Located just across the street from Nagaworld, the Khmer Food Village is an interesting restaurant which tries to push the boundaries in Phnom Penh but sadly falls short.
It’s obvious that whoever designed the front entrance loves horses. Flanking the cart adorned with horse hair are two very well endowed horse statues.
Upon entering, you will be directed to the right of two counters where you buy the card that you will need to purchase any food or drink. You can’t run the card down to the last riel as they place a 5,000 riel deposit on it in case you lose it or want to take it home for sentimental value.
Once you get the card, it’s now time to order from one of the many different food stations which are located in a building in the center of the restaurant. Unfortunately, the food that they display looked pretty horrible as it looked like it was cooked a long time ago. The menu is strictly Khmer and is probably the most extensive I have seen in a restaurant in Cambodia. We were a group of about 10 and ordered a variety of dishes, most of which were priced around 10,000 Riel (no Dollar signs here!).
The meals all come with as much rice as you can eat. I would not call the dishes spectacular with the exception of the fried pork and garlic along with the pork with kreung spices but I wouldn’t call them horrible. Just in the middle, I guess. The one thing I did enjoy was the sheer variety of dishes offered. Nowhere in Phnom Penh can offer this and because of that, it is definitely worth a visit.
I have also included commentary from another person in the group that is bit less effusive than my comments.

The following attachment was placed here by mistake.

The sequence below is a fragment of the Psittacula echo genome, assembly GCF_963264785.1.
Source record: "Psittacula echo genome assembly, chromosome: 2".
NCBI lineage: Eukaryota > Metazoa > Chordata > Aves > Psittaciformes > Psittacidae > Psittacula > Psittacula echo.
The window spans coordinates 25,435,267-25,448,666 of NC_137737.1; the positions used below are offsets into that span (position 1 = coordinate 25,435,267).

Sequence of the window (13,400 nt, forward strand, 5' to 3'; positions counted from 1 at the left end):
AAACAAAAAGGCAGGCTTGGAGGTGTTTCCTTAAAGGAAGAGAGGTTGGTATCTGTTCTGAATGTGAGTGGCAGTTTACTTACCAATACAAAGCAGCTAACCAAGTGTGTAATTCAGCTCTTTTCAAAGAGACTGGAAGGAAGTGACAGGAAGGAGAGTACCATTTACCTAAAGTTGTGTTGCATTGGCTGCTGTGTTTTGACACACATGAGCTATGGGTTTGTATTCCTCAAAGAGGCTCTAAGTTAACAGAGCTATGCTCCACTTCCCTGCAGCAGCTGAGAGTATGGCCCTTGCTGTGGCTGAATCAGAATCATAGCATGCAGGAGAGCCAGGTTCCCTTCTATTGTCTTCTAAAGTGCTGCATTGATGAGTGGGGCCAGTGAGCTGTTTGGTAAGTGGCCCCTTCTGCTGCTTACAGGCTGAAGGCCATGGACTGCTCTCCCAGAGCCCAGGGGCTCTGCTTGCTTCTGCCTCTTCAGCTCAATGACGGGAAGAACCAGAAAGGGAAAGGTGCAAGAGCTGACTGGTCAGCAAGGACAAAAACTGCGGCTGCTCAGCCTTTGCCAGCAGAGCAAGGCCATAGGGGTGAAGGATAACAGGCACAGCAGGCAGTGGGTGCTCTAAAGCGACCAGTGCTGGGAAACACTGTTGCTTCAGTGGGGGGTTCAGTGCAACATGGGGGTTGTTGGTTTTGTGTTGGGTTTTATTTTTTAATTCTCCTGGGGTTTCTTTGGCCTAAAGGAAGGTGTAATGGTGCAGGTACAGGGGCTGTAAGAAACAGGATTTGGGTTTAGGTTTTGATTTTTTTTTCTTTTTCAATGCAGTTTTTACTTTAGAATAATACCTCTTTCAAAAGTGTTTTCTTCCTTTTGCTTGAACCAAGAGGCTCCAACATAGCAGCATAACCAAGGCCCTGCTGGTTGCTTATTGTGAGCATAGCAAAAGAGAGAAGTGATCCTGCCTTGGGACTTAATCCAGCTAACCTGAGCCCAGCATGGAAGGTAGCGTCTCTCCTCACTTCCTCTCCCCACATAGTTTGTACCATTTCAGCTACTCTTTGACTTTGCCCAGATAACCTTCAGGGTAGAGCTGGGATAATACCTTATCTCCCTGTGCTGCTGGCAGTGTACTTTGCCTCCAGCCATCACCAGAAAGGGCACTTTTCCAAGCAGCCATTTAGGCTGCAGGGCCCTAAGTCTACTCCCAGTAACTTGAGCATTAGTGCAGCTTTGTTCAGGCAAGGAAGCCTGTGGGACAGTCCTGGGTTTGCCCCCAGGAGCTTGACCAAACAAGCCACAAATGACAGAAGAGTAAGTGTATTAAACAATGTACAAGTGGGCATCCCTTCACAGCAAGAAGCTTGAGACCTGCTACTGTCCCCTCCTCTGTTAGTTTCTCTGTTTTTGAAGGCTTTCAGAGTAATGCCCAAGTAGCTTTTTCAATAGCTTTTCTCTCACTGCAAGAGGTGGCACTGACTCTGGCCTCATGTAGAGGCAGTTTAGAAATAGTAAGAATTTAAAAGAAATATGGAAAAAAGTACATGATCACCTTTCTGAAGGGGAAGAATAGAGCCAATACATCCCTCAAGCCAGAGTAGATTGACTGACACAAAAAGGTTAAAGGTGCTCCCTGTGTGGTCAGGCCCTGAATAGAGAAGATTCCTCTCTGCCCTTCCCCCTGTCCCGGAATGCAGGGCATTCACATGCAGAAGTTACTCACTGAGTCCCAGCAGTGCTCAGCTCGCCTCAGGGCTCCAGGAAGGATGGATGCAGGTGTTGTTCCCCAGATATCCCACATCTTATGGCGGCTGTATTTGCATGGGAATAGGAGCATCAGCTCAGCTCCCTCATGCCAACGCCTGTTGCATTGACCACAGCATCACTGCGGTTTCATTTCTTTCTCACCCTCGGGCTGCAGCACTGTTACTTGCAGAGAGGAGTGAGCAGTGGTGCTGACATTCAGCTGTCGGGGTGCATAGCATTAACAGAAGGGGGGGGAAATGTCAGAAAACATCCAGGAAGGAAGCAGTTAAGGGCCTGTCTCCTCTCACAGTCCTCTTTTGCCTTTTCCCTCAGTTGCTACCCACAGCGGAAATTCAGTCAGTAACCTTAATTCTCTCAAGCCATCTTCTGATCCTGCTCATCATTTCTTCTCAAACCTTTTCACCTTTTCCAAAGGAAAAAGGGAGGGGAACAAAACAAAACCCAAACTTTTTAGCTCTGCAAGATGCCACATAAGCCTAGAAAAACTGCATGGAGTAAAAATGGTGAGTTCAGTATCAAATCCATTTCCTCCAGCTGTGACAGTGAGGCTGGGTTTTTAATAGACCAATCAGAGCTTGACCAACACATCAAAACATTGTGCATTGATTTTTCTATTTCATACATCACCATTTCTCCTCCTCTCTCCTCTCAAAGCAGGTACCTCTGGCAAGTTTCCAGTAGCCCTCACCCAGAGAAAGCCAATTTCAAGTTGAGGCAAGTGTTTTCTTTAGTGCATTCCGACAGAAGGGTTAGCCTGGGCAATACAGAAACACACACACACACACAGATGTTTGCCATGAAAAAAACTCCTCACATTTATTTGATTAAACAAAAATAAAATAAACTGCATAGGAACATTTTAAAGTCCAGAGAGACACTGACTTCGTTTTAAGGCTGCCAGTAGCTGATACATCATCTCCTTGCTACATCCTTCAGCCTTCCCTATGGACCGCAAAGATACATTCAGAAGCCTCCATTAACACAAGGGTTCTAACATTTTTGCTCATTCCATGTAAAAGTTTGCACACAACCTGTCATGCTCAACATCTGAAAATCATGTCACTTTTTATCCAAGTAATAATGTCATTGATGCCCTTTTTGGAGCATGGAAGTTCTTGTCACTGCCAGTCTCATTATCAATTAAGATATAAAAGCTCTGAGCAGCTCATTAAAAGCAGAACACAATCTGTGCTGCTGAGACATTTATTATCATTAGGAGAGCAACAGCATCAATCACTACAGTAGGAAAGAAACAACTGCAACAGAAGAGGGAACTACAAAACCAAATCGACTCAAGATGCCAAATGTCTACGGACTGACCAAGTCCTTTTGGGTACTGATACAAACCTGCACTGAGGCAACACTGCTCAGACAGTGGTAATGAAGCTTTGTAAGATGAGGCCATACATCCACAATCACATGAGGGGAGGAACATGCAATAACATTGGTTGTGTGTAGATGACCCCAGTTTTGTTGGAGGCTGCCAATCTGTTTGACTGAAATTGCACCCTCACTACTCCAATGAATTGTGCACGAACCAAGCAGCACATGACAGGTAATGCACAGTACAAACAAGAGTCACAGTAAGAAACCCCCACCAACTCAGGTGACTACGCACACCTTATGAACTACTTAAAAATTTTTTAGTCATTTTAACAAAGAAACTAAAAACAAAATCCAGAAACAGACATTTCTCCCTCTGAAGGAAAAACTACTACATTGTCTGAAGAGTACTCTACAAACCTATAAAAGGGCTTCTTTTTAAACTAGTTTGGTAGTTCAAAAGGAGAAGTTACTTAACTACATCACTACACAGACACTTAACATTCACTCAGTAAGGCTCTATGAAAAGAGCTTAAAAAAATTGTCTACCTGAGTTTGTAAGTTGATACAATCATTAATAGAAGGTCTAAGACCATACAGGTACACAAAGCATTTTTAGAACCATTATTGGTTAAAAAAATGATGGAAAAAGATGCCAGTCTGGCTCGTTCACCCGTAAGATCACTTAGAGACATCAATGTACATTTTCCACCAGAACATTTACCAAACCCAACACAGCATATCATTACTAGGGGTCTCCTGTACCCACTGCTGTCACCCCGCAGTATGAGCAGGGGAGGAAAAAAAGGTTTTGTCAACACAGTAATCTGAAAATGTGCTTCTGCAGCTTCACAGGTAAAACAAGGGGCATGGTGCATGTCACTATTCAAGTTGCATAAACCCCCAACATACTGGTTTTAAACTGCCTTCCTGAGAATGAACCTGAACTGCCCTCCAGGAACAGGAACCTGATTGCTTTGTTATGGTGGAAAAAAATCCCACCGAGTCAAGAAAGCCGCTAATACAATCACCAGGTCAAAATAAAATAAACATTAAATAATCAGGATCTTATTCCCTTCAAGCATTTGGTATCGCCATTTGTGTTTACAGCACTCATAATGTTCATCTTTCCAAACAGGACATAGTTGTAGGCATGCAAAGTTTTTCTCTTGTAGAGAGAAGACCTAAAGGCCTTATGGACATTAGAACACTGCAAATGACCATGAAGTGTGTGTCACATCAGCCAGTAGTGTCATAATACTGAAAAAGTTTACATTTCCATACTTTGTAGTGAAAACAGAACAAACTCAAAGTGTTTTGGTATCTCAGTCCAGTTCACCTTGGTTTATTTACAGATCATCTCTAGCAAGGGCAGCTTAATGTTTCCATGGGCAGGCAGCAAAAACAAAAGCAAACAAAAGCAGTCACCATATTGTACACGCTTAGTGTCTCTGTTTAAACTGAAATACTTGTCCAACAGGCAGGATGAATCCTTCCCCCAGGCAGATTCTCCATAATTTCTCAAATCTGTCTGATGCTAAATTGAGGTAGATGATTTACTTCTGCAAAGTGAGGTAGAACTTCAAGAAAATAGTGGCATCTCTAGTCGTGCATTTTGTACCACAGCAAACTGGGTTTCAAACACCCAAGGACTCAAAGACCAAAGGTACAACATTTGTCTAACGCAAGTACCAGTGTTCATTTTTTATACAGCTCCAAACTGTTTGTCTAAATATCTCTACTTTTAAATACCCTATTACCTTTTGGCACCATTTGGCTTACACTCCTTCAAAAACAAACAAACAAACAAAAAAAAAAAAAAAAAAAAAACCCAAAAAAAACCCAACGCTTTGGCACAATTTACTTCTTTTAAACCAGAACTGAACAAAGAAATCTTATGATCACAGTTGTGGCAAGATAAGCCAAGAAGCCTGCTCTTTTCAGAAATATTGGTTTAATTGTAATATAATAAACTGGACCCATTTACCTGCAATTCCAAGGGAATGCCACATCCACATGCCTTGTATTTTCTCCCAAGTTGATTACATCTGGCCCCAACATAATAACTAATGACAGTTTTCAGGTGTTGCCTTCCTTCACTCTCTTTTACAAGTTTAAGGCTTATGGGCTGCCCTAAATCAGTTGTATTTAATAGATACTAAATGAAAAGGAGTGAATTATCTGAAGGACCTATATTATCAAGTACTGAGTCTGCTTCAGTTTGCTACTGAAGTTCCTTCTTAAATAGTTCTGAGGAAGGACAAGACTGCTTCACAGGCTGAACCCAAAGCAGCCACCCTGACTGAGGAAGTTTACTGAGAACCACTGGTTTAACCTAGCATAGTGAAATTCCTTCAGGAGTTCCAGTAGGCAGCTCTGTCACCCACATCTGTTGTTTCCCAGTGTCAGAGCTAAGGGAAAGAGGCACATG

Khmer Food Village cleverly set expectations low from the beginning by (1) Having an impossibly confusing system of ordering food via top-up cards, supplemented by approximately 50 staff members per diner, all hovering around trying to “help,” and (2) Displaying what looked like days-old finished dishes in glass cases surrounding the dining area.
The meats and vegetables all looked so tired and wilty that by the time we got our food, I was just happy to have something mildly edible set before me. The quality of the dishes we tried ranged from dubious to excellent, with my favorite being the Khmer dessert akao: essentially a steamed cake with coconut cream. In an actual Khmer village it would have come wrapped in a palm leaf, but here it was referred to as a “Cambodian cupcake” and just came on a plate. Either way, it was so good we got extras.
Also delicious, though fatty, were the pork ribs with little bits of toasted garlic and the beef satay, which was what I got when I ordered beef “roulade.”
Samlor ktis, or sour soup with coconut milk, was just average. Fried rice was serviceable, although it looked like it had been mixed with ketchup, which always completely freaks me out for some deep-seated psychological reason.
And one fish dish got such bad reviews from the other members of our party that I didn’t even want to try it. I’ll probably stick to more traditional Khmer restaurants and beer gardens in the future, but this might be a good choice if you’re looking for an accessible introduction to Khmer food. ALSO I would not be doing my job if I did not mention to potential diners that there are some truly striking statues of horses flanking the entrance of the restaurant. Hopefully Vinh has a photo because words will not suffice here.
Here are some more photos from the visit: